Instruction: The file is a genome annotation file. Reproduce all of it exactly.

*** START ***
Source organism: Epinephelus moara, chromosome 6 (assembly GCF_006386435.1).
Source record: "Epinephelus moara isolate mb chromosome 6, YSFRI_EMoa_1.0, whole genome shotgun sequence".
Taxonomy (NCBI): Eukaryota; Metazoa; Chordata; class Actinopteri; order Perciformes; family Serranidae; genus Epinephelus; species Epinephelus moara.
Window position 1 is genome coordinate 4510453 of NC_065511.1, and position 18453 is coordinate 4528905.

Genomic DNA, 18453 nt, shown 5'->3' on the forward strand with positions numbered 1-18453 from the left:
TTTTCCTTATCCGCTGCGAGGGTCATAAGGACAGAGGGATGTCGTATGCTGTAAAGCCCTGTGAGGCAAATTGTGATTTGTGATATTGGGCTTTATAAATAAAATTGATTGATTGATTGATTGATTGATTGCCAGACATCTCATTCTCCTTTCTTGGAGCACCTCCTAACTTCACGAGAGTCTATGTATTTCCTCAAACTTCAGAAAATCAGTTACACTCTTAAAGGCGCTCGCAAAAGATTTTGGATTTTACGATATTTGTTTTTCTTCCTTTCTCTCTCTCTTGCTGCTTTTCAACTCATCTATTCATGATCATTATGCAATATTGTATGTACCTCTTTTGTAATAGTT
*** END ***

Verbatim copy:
Source organism: Epinephelus moara, chromosome 6 (assembly GCF_006386435.1).
Source record: "Epinephelus moara isolate mb chromosome 6, YSFRI_EMoa_1.0, whole genome shotgun sequence".
Taxonomy (NCBI): Eukaryota; Metazoa; Chordata; class Actinopteri; order Perciformes; family Serranidae; genus Epinephelus; species Epinephelus moara.
Window position 1 is genome coordinate 4510453 of NC_065511.1, and position 18453 is coordinate 4528905.

Genomic DNA, 18453 nt, shown 5'->3' on the forward strand with positions numbered 1-18453 from the left:
TTTTCCTTATCCGCTGCGAGGGTCATAAGGACAGAGGGATGTCGTATGCTGTAAAGCCCTGTGAGGCAAATTGTGATTTGTGATATTGGGCTTTATAAATAAAATTGATTGATTGATTGATTGATTGATTGCCAGACATCTCATTCTCCTTTCTTGGAGCACCTCCTAACTTCACGAGAGTCTATGTATTTCCTCAAACTTCAGAAAATCAGTTACACTCTTAAAGGCGCTCGCAAAAGATTTTGGATTTTACGATATTTGTTTTTCTTCCTTTCTCTCTCTCTTGCTGCTTTTCAACTCATCTATTCATGATCATTATGCAATATTGTATGTACCTCTTTTGTAATAGTT